I'm not sure I understood your requirements, but if you can decide the type of the parameter, stick to DATE or TIMESTAMP. You could then use the TRUNC SQL function, which can operate on dates/timestamps and truncate it to a period you specify (look up the docs for details). You'd then compare the value of the parameter to the same parameter truncated to days -- if they matched, there was no time component (or the time component equaled exactly 0:00:00).
This of course means that the function would not be able to recognize situation time not specified from situation time specified and equals 0:00:00. That looks suspicious, but only you can know whether it poses a problem or not. Should not be the presence or absence of the time component specified by additional parameter?
Edit after your additional post: it seems to me that this situation would be best handled at the place the expiration date is being created/specified. Your function would always treated the date as if it had the time component. The situation where you want to expire at the end of given day would be handled by the caller of your function, who would simply add one day to his original date. This way it would seem more clear to me -- the date would be interpreted consistently by your function.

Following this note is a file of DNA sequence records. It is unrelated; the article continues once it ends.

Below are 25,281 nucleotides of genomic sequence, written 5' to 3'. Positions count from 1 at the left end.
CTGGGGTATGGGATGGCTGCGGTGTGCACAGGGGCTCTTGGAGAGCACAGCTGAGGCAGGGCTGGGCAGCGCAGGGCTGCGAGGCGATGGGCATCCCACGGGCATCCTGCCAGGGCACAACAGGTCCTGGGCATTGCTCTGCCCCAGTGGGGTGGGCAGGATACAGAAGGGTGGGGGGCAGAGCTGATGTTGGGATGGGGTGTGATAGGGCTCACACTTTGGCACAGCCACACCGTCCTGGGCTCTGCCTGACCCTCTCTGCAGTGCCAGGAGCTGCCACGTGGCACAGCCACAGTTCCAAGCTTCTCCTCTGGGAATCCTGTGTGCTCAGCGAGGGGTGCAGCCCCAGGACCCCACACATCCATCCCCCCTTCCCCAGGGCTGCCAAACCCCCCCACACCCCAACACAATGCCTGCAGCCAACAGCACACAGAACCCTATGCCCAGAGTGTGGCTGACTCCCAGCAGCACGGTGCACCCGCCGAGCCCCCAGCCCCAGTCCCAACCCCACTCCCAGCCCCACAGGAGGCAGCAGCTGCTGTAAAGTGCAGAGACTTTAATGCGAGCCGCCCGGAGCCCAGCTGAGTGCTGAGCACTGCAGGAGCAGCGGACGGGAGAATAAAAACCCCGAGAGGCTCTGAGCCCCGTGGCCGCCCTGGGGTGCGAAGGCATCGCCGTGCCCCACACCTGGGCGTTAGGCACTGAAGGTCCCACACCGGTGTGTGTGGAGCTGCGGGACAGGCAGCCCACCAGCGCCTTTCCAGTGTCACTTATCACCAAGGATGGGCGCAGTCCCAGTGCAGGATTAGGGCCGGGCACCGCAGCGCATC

Martin Vajsar wrote:Should not be the presence or absence of the time component be specified by additional parameter?
I am starting to lean this way myself - luckily this is all new code so I have some flexibility (add more params, such as BOOLEAN for whether time is indicated or not, or change the data type of the date param)
I was trying to make it so the calling app did not have to worry about this - I guess one way or the other the calling app is going to have to know and follow some type of rule for giving the date though.
I will post what I end up doing once I can get agreement from others :/
My project mgr agrees with me and we are just going to set the times to start of day rather than end of the timestamp is not specified, and indicate in the comments that this is the case - it is up to the consuming app to use the function correctly.